As part of our ongoing coverage of pro-democracy protests in Bahrain, we wanted to address ongoing human rights concerns in the country in the context of the sporting world, specifically Formula One. We previously posted an AT ISSUE debate on Bahrain in November entitled Bahrain’s Pearl Protesters – What Do They Really Want? It’s definitely worth a read or re-read, especially the comments.
AT ISSUE: Does Bahrain Deserve To Get The Formula One Grand Prix Back?
The Bahrain Grand Prix was scheduled to be the opening race of the 2011 Formula One season. However, the race was postponed and later canceled because of civil unrest and because – as Sakhir Circuit Chairman Zayed Alzayani said at the time – it would cause “an unreasonable degree of disruption and cost.” The Bahrainis also paid around $39 million in hosting fees for last year’s race, and refused a refund from F1′s parent company Delta Topco.
In this debate, we would like you to consider the following facts and statements.
Drivers and organizers seem unconcerned about future unrest
- Formula One Supremo Bernie Ecclestone has said he has “no doubt” that the Bahrain Grand Prix will take place as scheduled on April 22nd of this year. He told the Salzburger Nachrichten newspaper earlier this month that “Bahrain is the country in the region where there are the fewest problems.”
- Ex- Formula One driving champion Damon Hill has said he is in favor of the race going ahead. He said this month that “a lot has changed” since last year and that F1 can go to Bahrain “with a clear conscience.”
- Bahrain race organizers said this month that the government has already acted to make sure no human rights are violated. Organizers quoted a November report which found human rights violations in the Kingdom. Race organizers also noted that the Grand Prix “forms a fundamental part of the local economy.”
- Ferrari boss Stefano Domenicali says teams will have to “trust the official authorities” as far as what is going on in the country.
- Sky-TV in Britain announced that it would carry all 20 F1 races this year, including the Bahrain GP.
Activists say 2011 crackdown issues unaddressed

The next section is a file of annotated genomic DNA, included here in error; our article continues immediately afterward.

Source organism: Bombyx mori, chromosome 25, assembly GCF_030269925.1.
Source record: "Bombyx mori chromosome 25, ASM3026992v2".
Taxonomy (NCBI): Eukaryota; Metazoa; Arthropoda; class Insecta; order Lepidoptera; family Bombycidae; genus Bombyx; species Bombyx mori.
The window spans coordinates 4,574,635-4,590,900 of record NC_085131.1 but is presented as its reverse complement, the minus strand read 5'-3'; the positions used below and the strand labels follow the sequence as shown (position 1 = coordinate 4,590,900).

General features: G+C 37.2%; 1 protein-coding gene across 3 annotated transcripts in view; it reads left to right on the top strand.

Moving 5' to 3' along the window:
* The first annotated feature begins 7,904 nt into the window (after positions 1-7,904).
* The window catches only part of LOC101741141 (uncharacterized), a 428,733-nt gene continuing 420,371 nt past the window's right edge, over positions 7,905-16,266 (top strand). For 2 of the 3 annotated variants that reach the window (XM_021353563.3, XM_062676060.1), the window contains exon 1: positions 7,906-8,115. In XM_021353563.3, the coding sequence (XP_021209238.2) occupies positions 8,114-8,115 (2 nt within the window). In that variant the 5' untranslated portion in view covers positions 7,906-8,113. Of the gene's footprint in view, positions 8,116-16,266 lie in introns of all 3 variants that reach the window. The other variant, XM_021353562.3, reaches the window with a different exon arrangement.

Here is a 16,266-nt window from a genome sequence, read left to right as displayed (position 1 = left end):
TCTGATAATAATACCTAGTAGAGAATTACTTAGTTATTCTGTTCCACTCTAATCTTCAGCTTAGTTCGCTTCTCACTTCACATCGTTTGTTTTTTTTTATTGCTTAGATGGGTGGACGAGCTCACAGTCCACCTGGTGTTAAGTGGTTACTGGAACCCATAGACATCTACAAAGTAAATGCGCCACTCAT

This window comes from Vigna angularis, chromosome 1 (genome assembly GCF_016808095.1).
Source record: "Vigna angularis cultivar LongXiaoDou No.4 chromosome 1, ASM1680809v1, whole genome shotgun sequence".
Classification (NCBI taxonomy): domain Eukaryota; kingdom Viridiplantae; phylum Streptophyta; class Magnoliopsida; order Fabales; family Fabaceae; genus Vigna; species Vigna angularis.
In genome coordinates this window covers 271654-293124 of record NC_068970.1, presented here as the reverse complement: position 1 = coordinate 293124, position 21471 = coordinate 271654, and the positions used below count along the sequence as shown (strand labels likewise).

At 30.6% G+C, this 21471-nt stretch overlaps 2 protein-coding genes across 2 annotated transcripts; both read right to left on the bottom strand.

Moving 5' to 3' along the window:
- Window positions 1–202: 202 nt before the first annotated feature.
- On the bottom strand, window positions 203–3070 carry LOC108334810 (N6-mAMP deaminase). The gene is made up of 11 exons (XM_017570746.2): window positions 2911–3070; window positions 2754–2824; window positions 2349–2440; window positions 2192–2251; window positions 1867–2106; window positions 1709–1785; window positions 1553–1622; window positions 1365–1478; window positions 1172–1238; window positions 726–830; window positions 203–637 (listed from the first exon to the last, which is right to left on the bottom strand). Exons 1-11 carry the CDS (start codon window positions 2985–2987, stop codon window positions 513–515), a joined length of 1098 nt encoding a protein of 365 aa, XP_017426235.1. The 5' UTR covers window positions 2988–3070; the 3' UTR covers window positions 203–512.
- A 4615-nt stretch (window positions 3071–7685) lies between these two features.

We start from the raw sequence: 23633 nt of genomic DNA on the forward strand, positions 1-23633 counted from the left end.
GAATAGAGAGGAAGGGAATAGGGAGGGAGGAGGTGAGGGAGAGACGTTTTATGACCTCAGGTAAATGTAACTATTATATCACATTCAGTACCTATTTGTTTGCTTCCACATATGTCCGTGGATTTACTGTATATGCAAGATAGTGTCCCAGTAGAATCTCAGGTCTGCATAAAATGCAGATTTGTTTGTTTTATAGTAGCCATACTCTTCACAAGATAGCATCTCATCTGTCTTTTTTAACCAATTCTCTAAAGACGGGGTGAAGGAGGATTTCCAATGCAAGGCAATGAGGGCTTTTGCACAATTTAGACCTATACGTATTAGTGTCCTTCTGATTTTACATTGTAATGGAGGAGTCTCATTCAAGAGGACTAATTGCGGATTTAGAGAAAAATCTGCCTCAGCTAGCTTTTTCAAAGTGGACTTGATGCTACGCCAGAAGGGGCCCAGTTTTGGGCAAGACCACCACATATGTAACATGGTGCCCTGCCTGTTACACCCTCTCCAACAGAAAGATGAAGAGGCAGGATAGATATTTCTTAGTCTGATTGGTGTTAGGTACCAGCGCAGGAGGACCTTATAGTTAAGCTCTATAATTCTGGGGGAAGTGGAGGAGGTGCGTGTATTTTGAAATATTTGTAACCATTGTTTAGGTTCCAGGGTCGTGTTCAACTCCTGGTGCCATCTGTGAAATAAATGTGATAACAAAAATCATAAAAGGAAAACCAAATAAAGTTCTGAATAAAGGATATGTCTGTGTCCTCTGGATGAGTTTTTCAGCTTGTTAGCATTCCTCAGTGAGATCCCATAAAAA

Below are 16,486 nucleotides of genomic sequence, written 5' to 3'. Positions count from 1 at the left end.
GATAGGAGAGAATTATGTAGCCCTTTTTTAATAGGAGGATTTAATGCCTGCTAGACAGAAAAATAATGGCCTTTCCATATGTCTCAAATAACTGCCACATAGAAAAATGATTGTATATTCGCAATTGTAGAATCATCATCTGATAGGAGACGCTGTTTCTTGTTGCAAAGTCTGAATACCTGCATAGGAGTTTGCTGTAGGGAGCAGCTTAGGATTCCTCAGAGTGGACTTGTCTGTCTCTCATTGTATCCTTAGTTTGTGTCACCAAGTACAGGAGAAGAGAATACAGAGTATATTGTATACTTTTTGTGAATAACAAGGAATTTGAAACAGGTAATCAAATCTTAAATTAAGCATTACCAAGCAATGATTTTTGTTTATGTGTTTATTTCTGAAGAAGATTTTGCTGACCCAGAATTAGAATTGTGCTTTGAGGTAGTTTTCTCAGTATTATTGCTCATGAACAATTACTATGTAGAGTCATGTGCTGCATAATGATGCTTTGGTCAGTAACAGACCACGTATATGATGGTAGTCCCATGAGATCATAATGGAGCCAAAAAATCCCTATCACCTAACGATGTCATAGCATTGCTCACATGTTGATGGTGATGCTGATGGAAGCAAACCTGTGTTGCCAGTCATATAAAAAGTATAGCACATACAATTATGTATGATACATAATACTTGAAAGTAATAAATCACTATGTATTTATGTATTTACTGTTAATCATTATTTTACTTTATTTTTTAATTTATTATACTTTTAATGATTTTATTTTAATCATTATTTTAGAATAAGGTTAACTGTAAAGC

- The Bahrain Center for Human Rights – and particularly its chief Nabeel Rajab – say that abuses continue and staging the race would be a band-aid over the problem. Rajab was quoted as saying “The government wants Formula One to tell the outside world that everything is back to normal. . . Formula One, if they come, they are helping the government to say [it is normal] We would prefer it if they didn’t take part.
- Mariwan Hama-Saeed of Human Rights Watch said F1 should rethink the Sakhir race. “I doubt that Formula One can be a success in a country where serious human rights abuses have been committed,” he said.
- Amnesty International has called for Bahrain to investigate more than a dozen deaths attributed to misuse of tear gas by security forces.
- Several Bahraini athletes – including basketball player Sale Mahdi, Drag Race champion Mohamed AlKhunaizi, and racing Marshall Sayed Hadi Nasser Alawi, who was sentenced to life in prison for murder and illegal gathering — remain in jail.
-This month, the Bahrain circuit said it would welcome back all 29 people fired last year because they took part in anti-government protests. However, media reports from the Island kingdom say only three of those employees have returned to work with some refusing the terms offered by the Bahrain International Circuit. The Bahrain ministry of labor has intervened on the employees’ behalf.
Protesters may re-energize, lots of money at stake
- Bahrain’s sovereign wealth fund Mumtalakat is a major shareholder in the McLaren racing team. Last year, several sponsors – including engine supplier Mercedes and tiremaker Pirelli – were not happy with missing the race. If Mercedes decides not to go this year, several teams could lose their engines and if Pirelli boycotts the race, no one can run. Sponsors don’t like their names associated with reported human rights abuses.
-The race is tied to the Bahraini Royal family, particularly to the Crown Prince, who is a huge F1 fan.
So what do you think? Does Bahrain deserve the chance to host a Formula One race in April? Please take part in our poll and add further facts and comments in the comment field below.
David Byrd is a journalist, writer, video editor and photographer. He is also the host of VOA's American Cafe, a weekly show covering life and culture in the United States.